Smith Rock Ascent, 15 miles / 3100’ / 2:00 / 2nd
The drive on Highways 26 and 90 from Portland over Mt. Hood to the open skies of central Oregon is one of my all-time favorites. Mostly empty country, the transition from wet to dry mountain forest, to the open range and high plains of Warm Springs Reservation and the deep rimrocked canyon of the Deschutes is a journey I never tire of. On an unseasonably summery Friday evening, I found myself making it once again for my second race of the season, the Smith Rock Ascent, actually a race up and down nearby Gray Butte (5108’). The race, inaugural entry in the newly-minted Mountain Trail Series, was on a route I knew well, and provided an irresistible break from the tempest of my final months in college.
Arriving late, I slept out in the climber’s bivy, curled up under the sheltering boughs of an old juniper, and was up at first light to make the trek to a coffee cart in Terrebonne. Back at the starting line, runners milled about in cold, clear weather that threatened to get hot quickly. After the gun, we filed one by one onto narrow singletrack above the canyon before plunging down into it on a steep jeep road to the Crooked River. Less than 20 meters in, my left foot slipped out from under me, and I fell hard, embedding gravel in my hand, knee, and, I discovered later, my hip. Not much to do but keep running and squirt a little water on it, though, as the sensation of being chased was palpable.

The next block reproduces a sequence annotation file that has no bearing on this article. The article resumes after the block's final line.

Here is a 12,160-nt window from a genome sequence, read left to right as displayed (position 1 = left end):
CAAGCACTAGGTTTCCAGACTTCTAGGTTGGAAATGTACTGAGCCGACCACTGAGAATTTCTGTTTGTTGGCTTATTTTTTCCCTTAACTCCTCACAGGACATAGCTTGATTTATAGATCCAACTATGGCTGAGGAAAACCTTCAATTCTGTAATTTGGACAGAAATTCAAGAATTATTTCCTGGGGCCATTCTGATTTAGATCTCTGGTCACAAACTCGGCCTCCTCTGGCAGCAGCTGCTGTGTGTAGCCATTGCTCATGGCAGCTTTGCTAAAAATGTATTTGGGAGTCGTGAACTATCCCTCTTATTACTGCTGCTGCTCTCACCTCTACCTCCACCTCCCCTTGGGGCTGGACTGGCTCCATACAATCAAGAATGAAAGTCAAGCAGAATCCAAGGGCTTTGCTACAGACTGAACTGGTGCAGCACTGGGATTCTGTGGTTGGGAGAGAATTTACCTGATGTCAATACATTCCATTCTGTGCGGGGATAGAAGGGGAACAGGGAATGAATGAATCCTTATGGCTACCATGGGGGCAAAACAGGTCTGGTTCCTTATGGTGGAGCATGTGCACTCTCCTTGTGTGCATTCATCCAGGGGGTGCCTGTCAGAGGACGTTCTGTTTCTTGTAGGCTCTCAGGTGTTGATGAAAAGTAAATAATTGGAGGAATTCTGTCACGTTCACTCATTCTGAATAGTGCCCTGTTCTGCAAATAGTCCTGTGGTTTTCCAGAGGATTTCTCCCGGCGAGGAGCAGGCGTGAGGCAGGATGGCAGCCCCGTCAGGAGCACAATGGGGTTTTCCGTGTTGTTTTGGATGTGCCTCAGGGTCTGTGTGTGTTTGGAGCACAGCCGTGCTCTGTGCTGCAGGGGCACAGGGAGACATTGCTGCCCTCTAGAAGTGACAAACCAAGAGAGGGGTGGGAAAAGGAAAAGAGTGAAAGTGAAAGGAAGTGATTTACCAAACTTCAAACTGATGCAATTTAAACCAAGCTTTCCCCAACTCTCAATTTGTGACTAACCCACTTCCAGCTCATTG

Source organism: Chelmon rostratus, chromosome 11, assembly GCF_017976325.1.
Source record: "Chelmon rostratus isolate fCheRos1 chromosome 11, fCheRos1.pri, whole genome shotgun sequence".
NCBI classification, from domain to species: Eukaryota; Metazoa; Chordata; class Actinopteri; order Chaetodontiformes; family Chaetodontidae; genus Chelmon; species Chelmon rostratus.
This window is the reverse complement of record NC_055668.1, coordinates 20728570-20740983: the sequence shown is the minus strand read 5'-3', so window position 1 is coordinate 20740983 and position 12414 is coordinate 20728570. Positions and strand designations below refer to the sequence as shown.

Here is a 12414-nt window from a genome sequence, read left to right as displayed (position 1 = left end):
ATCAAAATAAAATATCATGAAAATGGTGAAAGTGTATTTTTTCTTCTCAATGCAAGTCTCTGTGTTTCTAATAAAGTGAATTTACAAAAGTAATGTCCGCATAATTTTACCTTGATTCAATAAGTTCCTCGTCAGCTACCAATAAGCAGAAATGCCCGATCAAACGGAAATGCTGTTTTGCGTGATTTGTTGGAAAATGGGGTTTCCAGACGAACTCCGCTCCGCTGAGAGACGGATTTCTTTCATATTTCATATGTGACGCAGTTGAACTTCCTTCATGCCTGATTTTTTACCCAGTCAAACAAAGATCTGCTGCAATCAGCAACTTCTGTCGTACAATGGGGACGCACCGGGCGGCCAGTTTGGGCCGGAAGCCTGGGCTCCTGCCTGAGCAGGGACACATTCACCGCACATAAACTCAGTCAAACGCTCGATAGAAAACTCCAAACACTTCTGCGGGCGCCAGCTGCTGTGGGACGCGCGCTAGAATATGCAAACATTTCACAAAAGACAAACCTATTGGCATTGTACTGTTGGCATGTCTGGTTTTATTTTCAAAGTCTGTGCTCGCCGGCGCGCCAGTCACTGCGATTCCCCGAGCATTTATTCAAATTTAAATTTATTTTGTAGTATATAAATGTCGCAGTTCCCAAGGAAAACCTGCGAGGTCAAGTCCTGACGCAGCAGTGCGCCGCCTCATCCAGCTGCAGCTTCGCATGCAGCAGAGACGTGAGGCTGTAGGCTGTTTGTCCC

I tried not to push too hard on the grind up Burma road, a steep slash in the mountain you can see from miles away, but eventual victor (and 15 year old!) TJ caught up and dragged me along at a lactic clip until he began peeling away and I became concerned with La Sportiva runner Don, who bore down on me and initiated a game of back-and-forth that lasted until the final few miles. I couldn’t match his pace on the flats, and for some time it looked as though TJ was fading and Don would take the lead. But then we hit the first aid station and the opening climb up Gray Butte, and both of us were hiking now and then, perhaps the steepest pitch I have ever raced on, and by the time we were at the top TJ was gone.
I had mentally resigned myself to ceding second place to Don, who had been moving more quickly on the flats, but as I streamed down the back side of the butte I saw I was running stronger on the downs, and would pull ahead until the trail leveled once more and he caught back up. In this way we traded off until mile 12 or so, when I passed him for a final time descending Burma Road, holding second place to the finish. For the final stretch along the Crooked River all I could think about was the coming climb back to the canyon rim, praying they would have mercy and move the finish to the river. No such luck. I crossed the line in a hair over two hours, all but spent.
I can’t imagine a more spectacular course, better organization, or better post-race festivities (the Lucky Labrador sponsorship was a brilliant touch). The Mountain Trail Series promises to live up to its considerable potential.
Trailfactor 50k / 4900’ / 3:59 / 4th